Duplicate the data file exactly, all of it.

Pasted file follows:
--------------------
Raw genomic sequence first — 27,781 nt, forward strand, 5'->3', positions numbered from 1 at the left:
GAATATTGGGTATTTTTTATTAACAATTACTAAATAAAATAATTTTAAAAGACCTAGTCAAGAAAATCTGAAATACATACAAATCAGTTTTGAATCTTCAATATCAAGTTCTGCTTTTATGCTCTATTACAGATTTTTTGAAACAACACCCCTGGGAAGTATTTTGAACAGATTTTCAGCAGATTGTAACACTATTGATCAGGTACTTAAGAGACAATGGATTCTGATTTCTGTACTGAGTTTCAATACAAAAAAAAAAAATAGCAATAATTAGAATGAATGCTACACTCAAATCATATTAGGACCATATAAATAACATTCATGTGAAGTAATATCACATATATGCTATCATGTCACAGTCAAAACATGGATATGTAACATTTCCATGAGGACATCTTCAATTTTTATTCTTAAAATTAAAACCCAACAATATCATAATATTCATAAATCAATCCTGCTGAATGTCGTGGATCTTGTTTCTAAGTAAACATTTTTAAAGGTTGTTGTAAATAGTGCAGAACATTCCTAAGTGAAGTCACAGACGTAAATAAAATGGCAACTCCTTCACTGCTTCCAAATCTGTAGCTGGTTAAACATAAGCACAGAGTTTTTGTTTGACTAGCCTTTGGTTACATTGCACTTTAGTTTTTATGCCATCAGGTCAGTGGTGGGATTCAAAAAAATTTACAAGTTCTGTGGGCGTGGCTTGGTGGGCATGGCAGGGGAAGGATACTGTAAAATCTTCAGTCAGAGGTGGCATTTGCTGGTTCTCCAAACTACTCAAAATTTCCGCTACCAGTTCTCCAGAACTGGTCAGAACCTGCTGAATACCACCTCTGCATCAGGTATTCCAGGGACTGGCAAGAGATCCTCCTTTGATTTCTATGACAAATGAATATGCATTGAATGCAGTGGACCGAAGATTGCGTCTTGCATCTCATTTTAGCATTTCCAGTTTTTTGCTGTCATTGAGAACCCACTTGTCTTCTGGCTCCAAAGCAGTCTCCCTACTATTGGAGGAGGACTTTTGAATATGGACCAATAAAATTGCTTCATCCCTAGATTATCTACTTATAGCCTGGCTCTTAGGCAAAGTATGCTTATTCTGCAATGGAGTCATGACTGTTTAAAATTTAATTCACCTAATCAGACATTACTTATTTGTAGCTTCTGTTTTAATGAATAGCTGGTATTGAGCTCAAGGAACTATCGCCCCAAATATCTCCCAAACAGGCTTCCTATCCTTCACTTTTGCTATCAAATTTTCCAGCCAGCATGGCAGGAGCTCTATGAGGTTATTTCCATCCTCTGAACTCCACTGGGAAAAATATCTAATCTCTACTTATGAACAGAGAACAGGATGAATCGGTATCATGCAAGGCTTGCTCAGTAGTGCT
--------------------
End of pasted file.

Raw genomic sequence first — 27,781 nt, forward strand, 5'->3', positions numbered from 1 at the left:
GAATATTGGGTATTTTTTATTAACAATTACTAAATAAAATAATTTTAAAAGACCTAGTCAAGAAAATCTGAAATACATACAAATCAGTTTTGAATCTTCAATATCAAGTTCTGCTTTTATGCTCTATTACAGATTTTTTGAAACAACACCCCTGGGAAGTATTTTGAACAGATTTTCAGCAGATTGTAACACTATTGATCAGGTACTTAAGAGACAATGGATTCTGATTTCTGTACTGAGTTTCAATACAAAAAAAAAAAATAGCAATAATTAGAATGAATGCTACACTCAAATCATATTAGGACCATATAAATAACATTCATGTGAAGTAATATCACATATATGCTATCATGTCACAGTCAAAACATGGATATGTAACATTTCCATGAGGACATCTTCAATTTTTATTCTTAAAATTAAAACCCAACAATATCATAATATTCATAAATCAATCCTGCTGAATGTCGTGGATCTTGTTTCTAAGTAAACATTTTTAAAGGTTGTTGTAAATAGTGCAGAACATTCCTAAGTGAAGTCACAGACGTAAATAAAATGGCAACTCCTTCACTGCTTCCAAATCTGTAGCTGGTTAAACATAAGCACAGAGTTTTTGTTTGACTAGCCTTTGGTTACATTGCACTTTAGTTTTTATGCCATCAGGTCAGTGGTGGGATTCAAAAAAATTTACAAGTTCTGTGGGCGTGGCTTGGTGGGCATGGCAGGGGAAGGATACTGTAAAATCTTCAGTCAGAGGTGGCATTTGCTGGTTCTCCAAACTACTCAAAATTTCCGCTACCAGTTCTCCAGAACTGGTCAGAACCTGCTGAATACCACCTCTGCATCAGGTATTCCAGGGACTGGCAAGAGATCCTCCTTTGATTTCTATGACAAATGAATATGCATTGAATGCAGTGGACCGAAGATTGCGTCTTGCATCTCATTTTAGCATTTCCAGTTTTTTGCTGTCATTGAGAACCCACTTGTCTTCTGGCTCCAAAGCAGTCTCCCTACTATTGGAGGAGGACTTTTGAATATGGACCAATAAAATTGCTTCATCCCTAGATTATCTACTTATAGCCTGGCTCTTAGGCAAAGTATGCTTATTCTGCAATGGAGTCATGACTGTTTAAAATTTAATTCACCTAATCAGACATTACTTATTTGTAGCTTCTGTTTTAATGAATAGCTGGTATTGAGCTCAAGGAACTATCGCCCCAAATATCTCCCAAACAGGCTTCCTATCCTTCACTTTTGCTATCAAATTTTCCAGCCAGCATGGCAGGAGCTCTATGAGGTTATTTCCATCCTCTGAACTCCACTGGGAAAAATATCTAATCTCTACTTATGAACAGAGAACAGGATGAATCGGTATCATGCAAGGCTTGCTCAGTAGTGCT